World Women's Day: Women, listen to your heart!
March 8 is International Women’s Day and marks an important date for women’s rights worldwide. This important awareness day was established more than 100 years ago, in 1908, by the Socialist Party of America. In 1977, the United Nations declared March 8 as the “United Nations Day for women’s rights and world peace”. And sometime later, this rather cumbersome event simply became the “International Women’s Day”.
But no matter which term is used, the underlying idea behind it is always stays the same: that women should have equal rights to men. Even though this notion seems quite logical, unfortunately reality still looks quite different.
Although there has been great progress and many achievements for equal rights, the sad fact remains that women in many countries of the world still have to fight for very fundamental rights. This includes education, the freedom of expression and even extends to medical care, which is often inadequate. One particular area of inequality in many countries is when it comes to how much women are paid compared to men and the discussion regarding quotas of women in management positions. Also, regarding the household, most of the work is still distributed according to “traditional” gender roles.
Even when it comes to health topics, we also find some inequalities: disease symptoms are often based on the male physiology, even though women experience the same disease with very different symptoms. In the worst-case scenario, this means that women don’t receive a diagnosis in time, or they might even get the wrong diagnosis.
If we take heart attack diagnosis as an example, we see that heart disease is still regarded as a “male disease” even though the mortality rates hardly differ between male and female patients. In fact, heart disease is often even more fatal for women than for men.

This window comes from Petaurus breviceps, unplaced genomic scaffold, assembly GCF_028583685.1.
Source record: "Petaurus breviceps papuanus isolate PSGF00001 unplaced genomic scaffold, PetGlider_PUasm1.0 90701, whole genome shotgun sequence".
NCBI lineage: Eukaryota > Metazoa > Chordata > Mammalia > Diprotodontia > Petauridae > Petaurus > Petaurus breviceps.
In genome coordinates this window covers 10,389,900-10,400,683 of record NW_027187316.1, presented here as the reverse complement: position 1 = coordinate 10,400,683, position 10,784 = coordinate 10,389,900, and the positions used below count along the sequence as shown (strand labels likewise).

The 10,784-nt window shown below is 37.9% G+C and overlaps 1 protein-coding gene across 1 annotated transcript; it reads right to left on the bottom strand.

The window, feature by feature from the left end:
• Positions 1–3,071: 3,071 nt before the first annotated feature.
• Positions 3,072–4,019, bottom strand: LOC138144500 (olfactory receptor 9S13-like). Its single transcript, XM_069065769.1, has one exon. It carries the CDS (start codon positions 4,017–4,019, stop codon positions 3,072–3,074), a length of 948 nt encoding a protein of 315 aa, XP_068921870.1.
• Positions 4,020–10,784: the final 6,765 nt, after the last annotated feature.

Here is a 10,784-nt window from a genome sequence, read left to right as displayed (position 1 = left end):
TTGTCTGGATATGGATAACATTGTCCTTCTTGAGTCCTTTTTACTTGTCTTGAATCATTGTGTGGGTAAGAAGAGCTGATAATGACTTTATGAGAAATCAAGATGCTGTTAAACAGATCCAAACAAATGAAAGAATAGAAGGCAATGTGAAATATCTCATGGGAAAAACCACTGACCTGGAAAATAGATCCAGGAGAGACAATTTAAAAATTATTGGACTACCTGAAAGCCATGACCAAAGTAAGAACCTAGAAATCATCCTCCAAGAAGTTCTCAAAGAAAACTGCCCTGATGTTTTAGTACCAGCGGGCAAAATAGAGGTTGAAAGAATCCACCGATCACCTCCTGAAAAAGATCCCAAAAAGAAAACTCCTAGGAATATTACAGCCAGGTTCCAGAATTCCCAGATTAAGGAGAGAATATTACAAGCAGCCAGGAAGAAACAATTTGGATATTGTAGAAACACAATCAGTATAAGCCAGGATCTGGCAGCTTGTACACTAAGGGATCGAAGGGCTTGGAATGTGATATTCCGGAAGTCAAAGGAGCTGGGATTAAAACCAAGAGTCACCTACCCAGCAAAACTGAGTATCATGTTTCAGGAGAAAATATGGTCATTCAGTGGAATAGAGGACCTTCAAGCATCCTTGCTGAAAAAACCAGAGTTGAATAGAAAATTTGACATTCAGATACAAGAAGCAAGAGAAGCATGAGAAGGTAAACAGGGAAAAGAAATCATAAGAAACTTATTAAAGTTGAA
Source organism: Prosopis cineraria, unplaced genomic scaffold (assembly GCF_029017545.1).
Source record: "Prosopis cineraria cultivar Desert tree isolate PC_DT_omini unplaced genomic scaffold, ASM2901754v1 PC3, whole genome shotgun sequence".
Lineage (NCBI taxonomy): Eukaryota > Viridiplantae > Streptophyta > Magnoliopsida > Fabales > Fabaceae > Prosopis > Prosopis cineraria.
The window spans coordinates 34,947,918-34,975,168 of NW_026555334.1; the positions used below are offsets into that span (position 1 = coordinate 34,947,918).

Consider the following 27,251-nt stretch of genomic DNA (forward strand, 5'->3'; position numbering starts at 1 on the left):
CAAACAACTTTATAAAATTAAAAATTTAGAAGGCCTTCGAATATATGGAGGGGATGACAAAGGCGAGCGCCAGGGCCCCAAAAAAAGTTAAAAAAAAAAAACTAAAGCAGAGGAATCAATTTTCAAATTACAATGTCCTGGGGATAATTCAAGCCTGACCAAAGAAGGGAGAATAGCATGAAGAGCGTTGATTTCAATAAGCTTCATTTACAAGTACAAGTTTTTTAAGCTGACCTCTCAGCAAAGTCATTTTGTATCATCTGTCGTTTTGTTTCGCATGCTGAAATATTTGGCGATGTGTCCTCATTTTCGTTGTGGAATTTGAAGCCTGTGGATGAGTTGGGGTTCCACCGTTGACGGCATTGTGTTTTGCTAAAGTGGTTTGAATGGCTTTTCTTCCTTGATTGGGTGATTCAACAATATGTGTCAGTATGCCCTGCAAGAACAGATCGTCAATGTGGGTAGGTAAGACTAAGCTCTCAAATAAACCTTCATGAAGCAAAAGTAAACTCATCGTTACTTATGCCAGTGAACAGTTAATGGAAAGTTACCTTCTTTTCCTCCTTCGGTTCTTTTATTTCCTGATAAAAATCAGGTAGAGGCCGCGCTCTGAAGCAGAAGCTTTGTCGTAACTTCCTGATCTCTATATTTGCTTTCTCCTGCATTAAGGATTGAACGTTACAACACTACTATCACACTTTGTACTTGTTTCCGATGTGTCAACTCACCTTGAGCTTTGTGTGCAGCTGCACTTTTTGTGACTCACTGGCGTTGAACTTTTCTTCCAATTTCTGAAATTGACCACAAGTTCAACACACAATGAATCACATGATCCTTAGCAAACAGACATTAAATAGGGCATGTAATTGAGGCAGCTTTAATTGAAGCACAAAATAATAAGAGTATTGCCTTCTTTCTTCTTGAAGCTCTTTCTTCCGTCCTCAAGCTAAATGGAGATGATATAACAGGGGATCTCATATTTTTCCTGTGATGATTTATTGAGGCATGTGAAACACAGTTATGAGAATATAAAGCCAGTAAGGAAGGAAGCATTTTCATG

The differences between men and women suffering from heart attacks have to do with the onset of symptoms. While classic symptoms, such as chest pain occur for both genders, in women a heart attack often manifests itself as back or neck pain, nausea, vomiting, jaw pain, sore throat or pain in the upper abdomen. Moreover, the harbingers of a heart attack in women can also be prolonged fatigue, sleep disorders, shortness of breath, digestive disorders, numbness in the arms and pain in the back or legs.
However, since the diagnosis is still based on men and their symptoms, heart attacks are often diagnosed too late in women. Therefore, regular monitoring of symptoms is particularly important for women in order to reduce their risk of a heart attack.
One method of prevention, which also supports your health, and can detect recurring symptoms at an early stage is taking ECG readings on a regular basis. A mobile ECG device such as CardioSecur Active can help you to check the health of your heart quickly and easily with your smartphone.
After all, early detection is still the best way to prevent serious heart diseases and helps your heart to remain active and healthy for a long time to come!
If you would like to know more on this topic: how heart attacks affect women differently, which risk factors one should keep in mind and why time is an extremely important factor in all of this, we recommend you read our specialty article “Heart Attacks Among Women”.